Seven Fathoms Rum, true to its name, ages rum in an unusual place: 42 feet underwater. (1 fathom = 6 feet.) We recently caught up with Nelson Dilbert (above, left), co-owner and co-master distiller at Cayman Spirits Co., which produces the Seven Fathoms Brand, to to talk about this odd process.
BD: How did you get the idea to age rum underwater?
ND: When we first started the company 10 years ago, my partner Walker Romanica (above, right)came up with the idea. And we saw further proof of this concept when researching how to make rum.
We read the success story of Facundo Bacardi, and his rum brand. One thing he claimed in his biography was that his rums were so good because they were aged near train tracks. The trains rattled the barrels as they went by. And this agitated the rum within, bringing different parts of the rum in contact with the sides of the barrels. We thought, ‘How can we replicate that effect?’ I remember I was looking out my office window. And I saw the ocean.
At first we thought about putting the rum on a boat. But as we did the math, we realized that putting that many rum barrels on a boat would make it sink.
Walker’s family owns a dive company. They’re some of the most technical divers in the country. We asked them whether we could secure our rum barrels underwater. And that’s how we came up with the concept.
BD: Why does the rum aging underwater make a difference?
ND: For the same reason that changing temperature is good for rum. It sucks the rum in and oat of the oak barrels. You get the same affect with the changing tides. Twice per day there is a 10% pressure change in the water. It allows for different parts of the rum to get into the oak.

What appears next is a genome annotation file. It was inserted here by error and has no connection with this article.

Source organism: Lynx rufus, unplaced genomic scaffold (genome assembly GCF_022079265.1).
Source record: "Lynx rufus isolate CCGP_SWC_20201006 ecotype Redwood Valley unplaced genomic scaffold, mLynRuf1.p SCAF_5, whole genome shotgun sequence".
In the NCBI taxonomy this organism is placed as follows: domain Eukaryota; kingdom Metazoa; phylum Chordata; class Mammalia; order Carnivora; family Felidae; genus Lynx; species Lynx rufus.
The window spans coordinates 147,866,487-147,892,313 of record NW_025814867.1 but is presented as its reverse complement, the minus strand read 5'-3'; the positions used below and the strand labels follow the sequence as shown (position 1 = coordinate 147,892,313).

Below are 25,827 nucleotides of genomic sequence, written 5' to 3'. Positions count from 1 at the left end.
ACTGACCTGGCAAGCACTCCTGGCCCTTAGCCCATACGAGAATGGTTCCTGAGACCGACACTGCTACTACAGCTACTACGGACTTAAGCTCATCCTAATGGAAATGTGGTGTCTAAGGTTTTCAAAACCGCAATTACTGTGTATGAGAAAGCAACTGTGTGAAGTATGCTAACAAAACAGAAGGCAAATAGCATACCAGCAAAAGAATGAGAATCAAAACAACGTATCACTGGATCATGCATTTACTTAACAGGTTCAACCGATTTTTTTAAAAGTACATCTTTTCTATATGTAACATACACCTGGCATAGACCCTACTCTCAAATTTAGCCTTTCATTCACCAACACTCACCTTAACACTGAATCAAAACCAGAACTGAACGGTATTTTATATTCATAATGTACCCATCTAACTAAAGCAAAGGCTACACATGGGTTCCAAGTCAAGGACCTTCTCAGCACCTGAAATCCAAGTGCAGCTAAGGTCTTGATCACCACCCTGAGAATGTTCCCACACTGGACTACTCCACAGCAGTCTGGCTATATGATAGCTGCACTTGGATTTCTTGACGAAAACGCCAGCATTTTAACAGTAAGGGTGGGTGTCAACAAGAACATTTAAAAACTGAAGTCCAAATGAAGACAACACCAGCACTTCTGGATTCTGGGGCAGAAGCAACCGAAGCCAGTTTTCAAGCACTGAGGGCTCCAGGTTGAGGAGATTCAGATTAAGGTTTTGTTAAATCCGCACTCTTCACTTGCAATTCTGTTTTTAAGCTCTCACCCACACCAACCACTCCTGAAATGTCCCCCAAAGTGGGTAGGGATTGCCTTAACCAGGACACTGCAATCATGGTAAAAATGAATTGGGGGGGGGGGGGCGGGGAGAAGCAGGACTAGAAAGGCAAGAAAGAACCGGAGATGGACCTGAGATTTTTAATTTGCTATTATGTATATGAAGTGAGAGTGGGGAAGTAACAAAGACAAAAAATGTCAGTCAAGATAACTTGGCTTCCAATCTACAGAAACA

When you shift or stir rum during the aging process, it spreads out the oak saturation, rather than oversaturating the same parts of the rum at the sides of the barrel.
BD: How do you keep the sea from damaging the barrels?
ND: They’re protected from the ocean in a large bag. They’re never in direct contact with the sea.
BD: What’s the typical length of aging?
ND: We believe that underwater aging allows for a much faster aging process. In two years, we can get a product that tastes like it was aged for five to seven years. Two years is our minimum amount of aging.
We do have older barrels. And we do have barrels at different depths. We’re trying to do a five-year-old at 10 fathoms.
And we do have barrels in different locations, other than our main site on the northern end of the Cayman Islands. We’re experimenting with water currents to see if the shifting back and forth adds another level of agitation.
BD: Where is Seven Fathoms available?
ND: We’re in the U.S., Canada, and UK. We’re going into Germany next month, and then France, Australia and China by year’s end.
We were included in a rum flight last year by the Bahama Breeze restaurant chain. We were put up against Pyrat and Capa. That was a huge jump for us, to be dealing with Darden Inc. That really opened a lot of doors for distribution.